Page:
Definitions

Ilium

Ilium

[il-ee-uhm]
Ilium: see Troy.
or Ilium

Ancient city in Troas, northwestern Anatolia. It holds an enduring place in both literature and archaeology. In literature, it is well known as the location of the Trojan War. The archaeological site, a huge mound at modern Hisarlinodotk, Tur., on the Menderes (Scamander) River, was first excavated by archaeologist Heinrich Schliemann (1870–90). It consists of nine major layers dating from the early Bronze Age to Roman times (circa 3000 BC–4th century AD). In Greek legend, the city was besieged by the Greeks for 10 years and finally destroyed. Its story is told in Homer's Iliad and Odyssey and in Virgil's Aeneid. Whether the site is the actual city of these works is still debated, but the archaeological evidence indicates that a city (Troy VIIa) was destroyed at that location circa 1260–40 BC and likely was the Homeric Troy. The ruins were designated a UNESCO World Heritage site in 1998.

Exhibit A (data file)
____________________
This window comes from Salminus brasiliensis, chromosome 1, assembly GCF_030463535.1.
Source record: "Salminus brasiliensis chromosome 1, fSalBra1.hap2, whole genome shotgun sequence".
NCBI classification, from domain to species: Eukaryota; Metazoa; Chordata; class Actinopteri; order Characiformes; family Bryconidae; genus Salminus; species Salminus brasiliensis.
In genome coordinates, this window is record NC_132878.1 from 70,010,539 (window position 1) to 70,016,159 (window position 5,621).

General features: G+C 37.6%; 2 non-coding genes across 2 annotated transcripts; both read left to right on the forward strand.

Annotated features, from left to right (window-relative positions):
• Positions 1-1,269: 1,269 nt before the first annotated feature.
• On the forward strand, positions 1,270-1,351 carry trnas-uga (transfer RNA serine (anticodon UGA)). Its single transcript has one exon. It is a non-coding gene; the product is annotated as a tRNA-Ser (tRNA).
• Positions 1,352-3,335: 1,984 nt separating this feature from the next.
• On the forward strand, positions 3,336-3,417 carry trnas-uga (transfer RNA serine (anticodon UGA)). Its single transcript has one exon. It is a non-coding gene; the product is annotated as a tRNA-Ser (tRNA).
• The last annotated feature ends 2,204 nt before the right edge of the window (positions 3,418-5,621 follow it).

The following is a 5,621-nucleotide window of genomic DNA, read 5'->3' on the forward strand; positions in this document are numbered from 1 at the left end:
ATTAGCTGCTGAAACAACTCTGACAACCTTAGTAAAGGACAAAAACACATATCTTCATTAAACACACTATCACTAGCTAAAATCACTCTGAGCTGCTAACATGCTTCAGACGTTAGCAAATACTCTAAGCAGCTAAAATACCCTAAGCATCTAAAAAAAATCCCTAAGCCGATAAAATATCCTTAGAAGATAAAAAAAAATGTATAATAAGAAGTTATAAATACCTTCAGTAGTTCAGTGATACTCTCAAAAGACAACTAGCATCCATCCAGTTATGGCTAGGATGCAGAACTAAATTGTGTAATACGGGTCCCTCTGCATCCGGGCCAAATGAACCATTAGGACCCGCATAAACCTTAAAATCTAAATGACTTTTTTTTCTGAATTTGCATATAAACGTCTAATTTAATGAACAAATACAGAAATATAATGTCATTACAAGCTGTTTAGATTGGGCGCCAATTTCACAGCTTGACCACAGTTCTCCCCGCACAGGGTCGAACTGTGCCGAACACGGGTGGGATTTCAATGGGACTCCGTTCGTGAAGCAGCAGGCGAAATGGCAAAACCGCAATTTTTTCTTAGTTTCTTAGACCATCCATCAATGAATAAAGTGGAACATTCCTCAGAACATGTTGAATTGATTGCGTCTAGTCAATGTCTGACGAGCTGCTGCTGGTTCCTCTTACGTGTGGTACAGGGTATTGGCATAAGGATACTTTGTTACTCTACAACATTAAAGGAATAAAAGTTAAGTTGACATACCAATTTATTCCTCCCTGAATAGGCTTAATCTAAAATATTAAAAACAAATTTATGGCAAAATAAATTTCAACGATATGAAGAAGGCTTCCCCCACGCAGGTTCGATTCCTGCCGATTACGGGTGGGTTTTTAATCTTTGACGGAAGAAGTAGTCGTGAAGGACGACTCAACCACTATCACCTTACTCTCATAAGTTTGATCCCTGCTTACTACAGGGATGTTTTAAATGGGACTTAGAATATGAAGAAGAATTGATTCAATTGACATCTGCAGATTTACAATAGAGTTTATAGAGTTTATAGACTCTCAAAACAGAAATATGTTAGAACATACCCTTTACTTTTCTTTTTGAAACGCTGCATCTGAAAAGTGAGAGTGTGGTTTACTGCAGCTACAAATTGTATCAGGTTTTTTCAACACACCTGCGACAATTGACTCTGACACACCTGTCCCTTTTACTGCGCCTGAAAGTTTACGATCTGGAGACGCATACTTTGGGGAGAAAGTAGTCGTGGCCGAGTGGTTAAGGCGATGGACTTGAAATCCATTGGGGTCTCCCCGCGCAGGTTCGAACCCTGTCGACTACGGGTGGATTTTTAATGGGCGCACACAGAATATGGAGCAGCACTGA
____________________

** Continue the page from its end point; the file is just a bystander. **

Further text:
Learn more about Troy with a free trial on Britannica.com.

For other arcuate lines, see arcuate line.
The arcuate line of the ilium is a smooth rounded border on the internal surface of the ilium. It is immediately inferior to the iliac fossa and Iliacus muscle.

It forms part of the border of the pelvic inlet.

In combination with the pectineal line, it comprises the iliopectineal line.

The arcuate line marks the border between the body (corpus) and the wing (ala) of the ilium, and, running inferior, anterior, and medial from the auricular surface to the area corresponding to the acetabulum, it also indicates where weight is transferred from the sacroiliac joint to the hip joint.

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